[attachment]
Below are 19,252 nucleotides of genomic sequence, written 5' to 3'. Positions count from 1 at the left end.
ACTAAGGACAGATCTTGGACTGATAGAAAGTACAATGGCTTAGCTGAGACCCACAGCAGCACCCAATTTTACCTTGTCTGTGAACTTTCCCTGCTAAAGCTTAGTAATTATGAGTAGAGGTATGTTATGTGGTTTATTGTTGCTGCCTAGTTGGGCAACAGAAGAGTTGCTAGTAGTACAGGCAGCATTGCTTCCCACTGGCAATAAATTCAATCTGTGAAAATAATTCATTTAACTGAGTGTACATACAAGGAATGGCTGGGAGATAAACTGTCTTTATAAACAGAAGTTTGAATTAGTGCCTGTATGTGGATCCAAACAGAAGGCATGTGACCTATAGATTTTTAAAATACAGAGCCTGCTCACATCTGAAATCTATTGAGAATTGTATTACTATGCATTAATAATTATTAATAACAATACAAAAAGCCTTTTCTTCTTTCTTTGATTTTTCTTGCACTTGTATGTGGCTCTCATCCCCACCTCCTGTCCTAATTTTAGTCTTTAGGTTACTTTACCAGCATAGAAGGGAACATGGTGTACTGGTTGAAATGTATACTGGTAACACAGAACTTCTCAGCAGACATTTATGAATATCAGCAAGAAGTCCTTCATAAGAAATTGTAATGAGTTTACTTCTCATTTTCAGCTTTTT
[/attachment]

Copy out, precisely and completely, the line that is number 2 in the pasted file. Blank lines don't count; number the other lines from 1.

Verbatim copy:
ACTAAGGACAGATCTTGGACTGATAGAAAGTACAATGGCTTAGCTGAGACCCACAGCAGCACCCAATTTTACCTTGTCTGTGAACTTTCCCTGCTAAAGCTTAGTAATTATGAGTAGAGGTATGTTATGTGGTTTATTGTTGCTGCCTAGTTGGGCAACAGAAGAGTTGCTAGTAGTACAGGCAGCATTGCTTCCCACTGGCAATAAATTCAATCTGTGAAAATAATTCATTTAACTGAGTGTACATACAAGGAATGGCTGGGAGATAAACTGTCTTTATAAACAGAAGTTTGAATTAGTGCCTGTATGTGGATCCAAACAGAAGGCATGTGACCTATAGATTTTTAAAATACAGAGCCTGCTCACATCTGAAATCTATTGAGAATTGTATTACTATGCATTAATAATTATTAATAACAATACAAAAAGCCTTTTCTTCTTTCTTTGATTTTTCTTGCACTTGTATGTGGCTCTCATCCCCACCTCCTGTCCTAATTTTAGTCTTTAGGTTACTTTACCAGCATAGAAGGGAACATGGTGTACTGGTTGAAATGTATACTGGTAACACAGAACTTCTCAGCAGACATTTATGAATATCAGCAAGAAGTCCTTCATAAGAAATTGTAATGAGTTTACTTCTCATTTTCAGCTTTTT